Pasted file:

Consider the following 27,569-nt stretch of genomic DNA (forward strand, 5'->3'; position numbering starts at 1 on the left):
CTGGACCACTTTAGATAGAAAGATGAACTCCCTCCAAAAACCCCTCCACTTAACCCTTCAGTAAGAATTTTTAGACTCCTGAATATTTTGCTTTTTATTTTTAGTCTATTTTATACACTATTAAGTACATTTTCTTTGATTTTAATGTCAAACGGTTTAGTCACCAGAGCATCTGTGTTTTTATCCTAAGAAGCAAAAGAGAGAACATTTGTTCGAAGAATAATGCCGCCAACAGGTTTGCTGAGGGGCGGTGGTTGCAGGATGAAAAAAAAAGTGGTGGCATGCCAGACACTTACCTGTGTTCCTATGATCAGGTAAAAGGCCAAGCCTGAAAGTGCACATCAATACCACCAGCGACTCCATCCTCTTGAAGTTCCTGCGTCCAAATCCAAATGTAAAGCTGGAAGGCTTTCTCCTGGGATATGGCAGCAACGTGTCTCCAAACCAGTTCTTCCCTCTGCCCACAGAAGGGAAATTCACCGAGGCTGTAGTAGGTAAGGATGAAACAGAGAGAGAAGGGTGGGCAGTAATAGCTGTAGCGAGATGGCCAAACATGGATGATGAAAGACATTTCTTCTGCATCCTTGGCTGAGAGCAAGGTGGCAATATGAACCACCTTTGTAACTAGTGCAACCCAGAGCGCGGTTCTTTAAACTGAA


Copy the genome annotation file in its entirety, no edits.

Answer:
Consider the following 27,569-nt stretch of genomic DNA (forward strand, 5'->3'; position numbering starts at 1 on the left):
CTGGACCACTTTAGATAGAAAGATGAACTCCCTCCAAAAACCCCTCCACTTAACCCTTCAGTAAGAATTTTTAGACTCCTGAATATTTTGCTTTTTATTTTTAGTCTATTTTATACACTATTAAGTACATTTTCTTTGATTTTAATGTCAAACGGTTTAGTCACCAGAGCATCTGTGTTTTTATCCTAAGAAGCAAAAGAGAGAACATTTGTTCGAAGAATAATGCCGCCAACAGGTTTGCTGAGGGGCGGTGGTTGCAGGATGAAAAAAAAAGTGGTGGCATGCCAGACACTTACCTGTGTTCCTATGATCAGGTAAAAGGCCAAGCCTGAAAGTGCACATCAATACCACCAGCGACTCCATCCTCTTGAAGTTCCTGCGTCCAAATCCAAATGTAAAGCTGGAAGGCTTTCTCCTGGGATATGGCAGCAACGTGTCTCCAAACCAGTTCTTCCCTCTGCCCACAGAAGGGAAATTCACCGAGGCTGTAGTAGGTAAGGATGAAACAGAGAGAGAAGGGTGGGCAGTAATAGCTGTAGCGAGATGGCCAAACATGGATGATGAAAGACATTTCTTCTGCATCCTTGGCTGAGAGCAAGGTGGCAATATGAACCACCTTTGTAACTAGTGCAACCCAGAGCGCGGTTCTTTAAACTGAA